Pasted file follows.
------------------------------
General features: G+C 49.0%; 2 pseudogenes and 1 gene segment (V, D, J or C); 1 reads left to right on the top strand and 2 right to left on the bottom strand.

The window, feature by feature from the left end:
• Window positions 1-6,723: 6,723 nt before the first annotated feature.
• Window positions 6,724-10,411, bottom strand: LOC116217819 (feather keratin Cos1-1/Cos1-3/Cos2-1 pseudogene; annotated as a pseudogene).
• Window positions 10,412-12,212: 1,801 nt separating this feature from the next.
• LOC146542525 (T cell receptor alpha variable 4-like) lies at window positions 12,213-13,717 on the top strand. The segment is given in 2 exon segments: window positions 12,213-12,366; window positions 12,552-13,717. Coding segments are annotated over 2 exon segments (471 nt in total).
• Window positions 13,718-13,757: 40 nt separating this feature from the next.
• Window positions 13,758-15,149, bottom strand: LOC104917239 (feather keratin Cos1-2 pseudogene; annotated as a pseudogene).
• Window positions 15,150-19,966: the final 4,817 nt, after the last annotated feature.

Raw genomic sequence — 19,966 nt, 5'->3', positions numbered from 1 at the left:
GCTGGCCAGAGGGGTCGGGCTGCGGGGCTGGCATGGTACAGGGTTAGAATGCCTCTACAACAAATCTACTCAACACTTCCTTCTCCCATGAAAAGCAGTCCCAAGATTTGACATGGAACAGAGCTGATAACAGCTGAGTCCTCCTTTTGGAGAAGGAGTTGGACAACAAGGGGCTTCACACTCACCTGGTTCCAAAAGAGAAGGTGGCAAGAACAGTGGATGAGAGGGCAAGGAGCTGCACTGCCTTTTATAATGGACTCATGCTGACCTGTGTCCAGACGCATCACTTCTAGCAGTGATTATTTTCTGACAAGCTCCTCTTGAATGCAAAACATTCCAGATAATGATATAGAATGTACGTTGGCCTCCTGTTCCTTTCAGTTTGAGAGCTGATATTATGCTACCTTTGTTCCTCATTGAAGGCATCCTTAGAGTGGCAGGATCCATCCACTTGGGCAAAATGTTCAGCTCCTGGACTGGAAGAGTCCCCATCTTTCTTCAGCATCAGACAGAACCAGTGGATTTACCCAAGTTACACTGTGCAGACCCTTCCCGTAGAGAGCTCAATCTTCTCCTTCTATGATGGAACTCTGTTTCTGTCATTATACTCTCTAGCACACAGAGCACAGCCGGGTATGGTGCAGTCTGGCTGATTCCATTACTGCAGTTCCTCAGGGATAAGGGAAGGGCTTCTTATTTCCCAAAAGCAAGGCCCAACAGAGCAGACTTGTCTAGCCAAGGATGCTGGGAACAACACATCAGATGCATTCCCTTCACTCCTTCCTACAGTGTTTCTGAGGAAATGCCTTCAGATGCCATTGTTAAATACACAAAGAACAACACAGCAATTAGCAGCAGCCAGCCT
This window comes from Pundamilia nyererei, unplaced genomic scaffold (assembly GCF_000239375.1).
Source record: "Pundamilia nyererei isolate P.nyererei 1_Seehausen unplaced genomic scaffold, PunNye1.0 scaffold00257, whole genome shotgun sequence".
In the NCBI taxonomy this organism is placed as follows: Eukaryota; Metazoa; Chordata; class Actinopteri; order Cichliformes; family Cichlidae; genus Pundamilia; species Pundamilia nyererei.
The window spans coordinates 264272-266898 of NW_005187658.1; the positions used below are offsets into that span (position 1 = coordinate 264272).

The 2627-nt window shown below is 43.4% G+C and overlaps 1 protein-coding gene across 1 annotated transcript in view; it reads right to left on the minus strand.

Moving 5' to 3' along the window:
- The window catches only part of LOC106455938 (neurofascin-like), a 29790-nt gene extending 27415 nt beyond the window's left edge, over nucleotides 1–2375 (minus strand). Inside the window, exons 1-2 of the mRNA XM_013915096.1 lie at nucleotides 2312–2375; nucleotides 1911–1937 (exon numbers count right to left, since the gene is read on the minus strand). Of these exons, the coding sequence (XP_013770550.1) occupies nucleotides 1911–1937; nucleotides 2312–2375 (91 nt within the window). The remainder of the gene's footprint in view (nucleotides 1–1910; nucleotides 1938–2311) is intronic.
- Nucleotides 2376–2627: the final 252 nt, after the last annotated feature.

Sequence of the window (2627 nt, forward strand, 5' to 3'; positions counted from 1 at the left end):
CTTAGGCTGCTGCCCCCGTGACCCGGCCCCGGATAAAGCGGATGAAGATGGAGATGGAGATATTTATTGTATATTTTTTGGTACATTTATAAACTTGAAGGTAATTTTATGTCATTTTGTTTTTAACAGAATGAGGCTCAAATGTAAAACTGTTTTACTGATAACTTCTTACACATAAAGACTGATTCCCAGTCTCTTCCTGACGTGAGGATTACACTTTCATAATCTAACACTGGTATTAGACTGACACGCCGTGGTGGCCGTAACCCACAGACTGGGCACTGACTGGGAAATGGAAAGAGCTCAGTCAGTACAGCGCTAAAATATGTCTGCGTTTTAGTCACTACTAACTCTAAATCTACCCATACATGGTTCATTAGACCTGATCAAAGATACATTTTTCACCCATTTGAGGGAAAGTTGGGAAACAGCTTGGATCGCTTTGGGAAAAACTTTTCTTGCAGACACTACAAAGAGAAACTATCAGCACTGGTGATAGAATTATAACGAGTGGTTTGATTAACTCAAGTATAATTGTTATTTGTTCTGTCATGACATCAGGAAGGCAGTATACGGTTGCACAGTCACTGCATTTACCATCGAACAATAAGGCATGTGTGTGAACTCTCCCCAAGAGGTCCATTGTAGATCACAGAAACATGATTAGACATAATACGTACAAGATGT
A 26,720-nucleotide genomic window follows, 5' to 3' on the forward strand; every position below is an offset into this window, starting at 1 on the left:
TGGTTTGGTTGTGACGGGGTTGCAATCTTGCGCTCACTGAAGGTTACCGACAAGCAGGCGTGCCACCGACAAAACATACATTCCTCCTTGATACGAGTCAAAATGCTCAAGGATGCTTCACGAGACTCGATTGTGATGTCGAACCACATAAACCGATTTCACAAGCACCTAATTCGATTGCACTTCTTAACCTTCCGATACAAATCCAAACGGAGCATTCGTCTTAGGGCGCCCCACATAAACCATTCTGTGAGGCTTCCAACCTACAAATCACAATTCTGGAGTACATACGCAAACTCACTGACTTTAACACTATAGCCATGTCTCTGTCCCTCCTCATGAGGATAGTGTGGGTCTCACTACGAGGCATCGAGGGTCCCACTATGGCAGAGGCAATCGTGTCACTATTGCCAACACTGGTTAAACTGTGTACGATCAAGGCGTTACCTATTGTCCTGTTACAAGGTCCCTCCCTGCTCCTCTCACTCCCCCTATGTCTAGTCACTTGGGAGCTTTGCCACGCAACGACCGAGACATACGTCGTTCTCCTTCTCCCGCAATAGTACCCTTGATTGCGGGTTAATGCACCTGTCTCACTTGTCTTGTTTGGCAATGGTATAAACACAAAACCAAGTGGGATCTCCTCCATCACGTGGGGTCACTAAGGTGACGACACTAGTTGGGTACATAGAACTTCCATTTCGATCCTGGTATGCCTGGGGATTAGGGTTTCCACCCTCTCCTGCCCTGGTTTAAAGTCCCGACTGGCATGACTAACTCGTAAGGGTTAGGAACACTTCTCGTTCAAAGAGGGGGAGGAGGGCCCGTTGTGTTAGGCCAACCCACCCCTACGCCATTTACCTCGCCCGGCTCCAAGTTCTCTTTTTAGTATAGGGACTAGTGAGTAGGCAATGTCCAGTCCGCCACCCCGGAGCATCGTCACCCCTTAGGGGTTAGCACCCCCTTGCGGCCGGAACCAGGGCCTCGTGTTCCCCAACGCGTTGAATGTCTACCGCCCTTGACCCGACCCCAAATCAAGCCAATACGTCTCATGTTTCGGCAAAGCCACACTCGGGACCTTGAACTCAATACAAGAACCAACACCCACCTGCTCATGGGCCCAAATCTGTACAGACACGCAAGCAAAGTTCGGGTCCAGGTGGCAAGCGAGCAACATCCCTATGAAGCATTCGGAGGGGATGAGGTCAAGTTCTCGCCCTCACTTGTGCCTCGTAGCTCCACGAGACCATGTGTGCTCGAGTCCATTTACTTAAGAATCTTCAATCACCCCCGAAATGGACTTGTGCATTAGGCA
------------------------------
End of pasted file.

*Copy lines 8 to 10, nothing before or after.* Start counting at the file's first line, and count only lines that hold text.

• Window positions 13,758-15,149, bottom strand: LOC104917239 (feather keratin Cos1-2 pseudogene; annotated as a pseudogene).
• Window positions 15,150-19,966: the final 4,817 nt, after the last annotated feature.

Raw genomic sequence — 19,966 nt, 5'->3', positions numbered from 1 at the left: